Doctor's Care, a chain of urgent care centers in South Carolina and Tennessee, calls on telemedicine to balance the patient load at its centers and improve patient satisfaction, reports Health Data Management.
The organization found that wait times at some of its sites could last up to three hours or more, while other locations had no wait times. In those situations, it found patients opted to be examined remotely, aided by a nurse or medical assistant at their current location.
As some urgent-care providers see telemedicine siphoning off their business, Doctor's Care decided to embrace the trend.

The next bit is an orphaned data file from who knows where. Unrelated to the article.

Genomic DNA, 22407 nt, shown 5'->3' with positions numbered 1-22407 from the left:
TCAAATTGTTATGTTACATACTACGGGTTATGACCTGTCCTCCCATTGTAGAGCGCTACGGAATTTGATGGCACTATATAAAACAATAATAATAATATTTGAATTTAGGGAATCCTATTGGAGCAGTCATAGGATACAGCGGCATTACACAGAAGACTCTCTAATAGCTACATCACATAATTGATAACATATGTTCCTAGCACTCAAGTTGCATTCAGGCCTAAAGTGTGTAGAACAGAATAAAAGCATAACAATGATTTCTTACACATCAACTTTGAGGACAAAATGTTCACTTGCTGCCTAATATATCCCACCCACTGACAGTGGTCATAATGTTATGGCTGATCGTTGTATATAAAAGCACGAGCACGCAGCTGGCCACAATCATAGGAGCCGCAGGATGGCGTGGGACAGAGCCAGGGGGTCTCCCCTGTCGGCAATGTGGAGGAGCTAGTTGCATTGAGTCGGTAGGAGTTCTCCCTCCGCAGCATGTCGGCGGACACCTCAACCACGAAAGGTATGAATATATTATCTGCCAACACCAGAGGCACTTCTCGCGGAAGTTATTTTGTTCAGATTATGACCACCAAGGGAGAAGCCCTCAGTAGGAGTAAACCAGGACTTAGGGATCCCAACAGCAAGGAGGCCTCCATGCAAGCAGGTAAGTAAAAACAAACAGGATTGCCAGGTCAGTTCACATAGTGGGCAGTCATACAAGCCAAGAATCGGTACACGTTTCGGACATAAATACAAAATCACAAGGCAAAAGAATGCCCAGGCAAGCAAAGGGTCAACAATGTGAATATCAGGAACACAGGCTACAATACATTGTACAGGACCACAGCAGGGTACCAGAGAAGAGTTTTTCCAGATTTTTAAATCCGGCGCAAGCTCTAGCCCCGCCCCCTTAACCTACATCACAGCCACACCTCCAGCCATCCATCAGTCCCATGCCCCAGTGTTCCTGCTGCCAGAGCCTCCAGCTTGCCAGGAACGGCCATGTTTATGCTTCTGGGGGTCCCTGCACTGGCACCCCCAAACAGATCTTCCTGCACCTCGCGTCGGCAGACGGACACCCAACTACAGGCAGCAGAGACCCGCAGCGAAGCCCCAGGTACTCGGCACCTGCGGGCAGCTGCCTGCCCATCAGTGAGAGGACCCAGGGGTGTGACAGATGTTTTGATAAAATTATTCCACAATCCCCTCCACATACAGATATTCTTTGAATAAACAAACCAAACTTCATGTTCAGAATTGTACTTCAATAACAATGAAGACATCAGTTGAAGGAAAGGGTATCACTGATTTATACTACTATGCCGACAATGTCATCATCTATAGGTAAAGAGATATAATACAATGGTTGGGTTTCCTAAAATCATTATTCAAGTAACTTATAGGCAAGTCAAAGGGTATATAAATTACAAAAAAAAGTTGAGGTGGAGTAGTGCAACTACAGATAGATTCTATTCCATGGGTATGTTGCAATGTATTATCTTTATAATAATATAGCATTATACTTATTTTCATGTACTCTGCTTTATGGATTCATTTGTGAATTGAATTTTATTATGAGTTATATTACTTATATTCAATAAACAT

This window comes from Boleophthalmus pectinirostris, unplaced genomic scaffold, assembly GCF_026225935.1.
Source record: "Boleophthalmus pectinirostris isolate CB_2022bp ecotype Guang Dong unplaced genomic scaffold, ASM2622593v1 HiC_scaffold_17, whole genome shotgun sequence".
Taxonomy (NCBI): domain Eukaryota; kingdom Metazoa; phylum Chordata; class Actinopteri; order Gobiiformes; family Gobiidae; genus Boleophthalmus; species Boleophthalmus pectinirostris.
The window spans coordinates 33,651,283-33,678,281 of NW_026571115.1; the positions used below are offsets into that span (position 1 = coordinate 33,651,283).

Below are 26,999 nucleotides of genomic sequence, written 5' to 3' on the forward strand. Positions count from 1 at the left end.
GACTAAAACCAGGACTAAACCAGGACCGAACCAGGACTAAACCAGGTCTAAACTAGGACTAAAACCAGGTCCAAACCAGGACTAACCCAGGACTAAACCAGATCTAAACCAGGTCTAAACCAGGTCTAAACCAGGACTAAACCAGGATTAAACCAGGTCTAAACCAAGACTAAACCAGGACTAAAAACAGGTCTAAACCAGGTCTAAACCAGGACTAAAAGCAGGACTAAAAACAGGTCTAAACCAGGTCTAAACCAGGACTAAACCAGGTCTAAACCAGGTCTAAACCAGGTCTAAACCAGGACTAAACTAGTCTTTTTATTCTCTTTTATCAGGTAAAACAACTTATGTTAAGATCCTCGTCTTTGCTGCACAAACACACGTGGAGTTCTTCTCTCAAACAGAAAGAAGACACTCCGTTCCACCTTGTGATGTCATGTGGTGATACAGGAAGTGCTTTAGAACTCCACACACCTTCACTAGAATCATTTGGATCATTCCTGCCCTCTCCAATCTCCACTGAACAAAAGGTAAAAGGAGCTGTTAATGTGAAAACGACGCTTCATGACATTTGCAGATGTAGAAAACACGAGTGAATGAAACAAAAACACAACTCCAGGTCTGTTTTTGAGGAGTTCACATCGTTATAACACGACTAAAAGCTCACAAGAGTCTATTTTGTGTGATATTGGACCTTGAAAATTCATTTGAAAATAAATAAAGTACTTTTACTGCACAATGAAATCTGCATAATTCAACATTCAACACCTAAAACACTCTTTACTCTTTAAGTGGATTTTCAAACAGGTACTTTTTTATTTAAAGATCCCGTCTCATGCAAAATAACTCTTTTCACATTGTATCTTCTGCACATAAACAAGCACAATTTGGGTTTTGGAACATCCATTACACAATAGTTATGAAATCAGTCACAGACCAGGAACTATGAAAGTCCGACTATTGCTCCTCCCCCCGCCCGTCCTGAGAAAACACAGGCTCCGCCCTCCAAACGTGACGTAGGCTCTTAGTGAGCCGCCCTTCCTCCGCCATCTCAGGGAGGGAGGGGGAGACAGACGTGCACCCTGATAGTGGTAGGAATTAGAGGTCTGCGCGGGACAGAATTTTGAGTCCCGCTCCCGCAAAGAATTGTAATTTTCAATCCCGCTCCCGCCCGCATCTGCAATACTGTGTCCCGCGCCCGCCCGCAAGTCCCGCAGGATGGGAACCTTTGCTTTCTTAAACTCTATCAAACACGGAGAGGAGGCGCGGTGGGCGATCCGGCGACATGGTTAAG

"This is just looking at this as a consumer, and when we did that, we just said that this is where [care] is going, and so we have to have some kind of service offering here," said David Boucher, president and chief operating officer of UCI Medical Affiliates, which operates the clinics.
The service requires a high-definition connection for the sites, and an all-in-one camera supports otoscope and dermatology examinations, the article notes. Bluetooth-enabled stethoscopes are used at both presentation and provider sites, while lab and X-ray procedures are done at the original site, and physicians can "see" another patient while tests are being run.
Rather than having to invest in new infrastructure for telemedicine, however, Doctor's Care was able to build off its existing telephone and network infrastructure, according to the article.
To learn more:
- read the article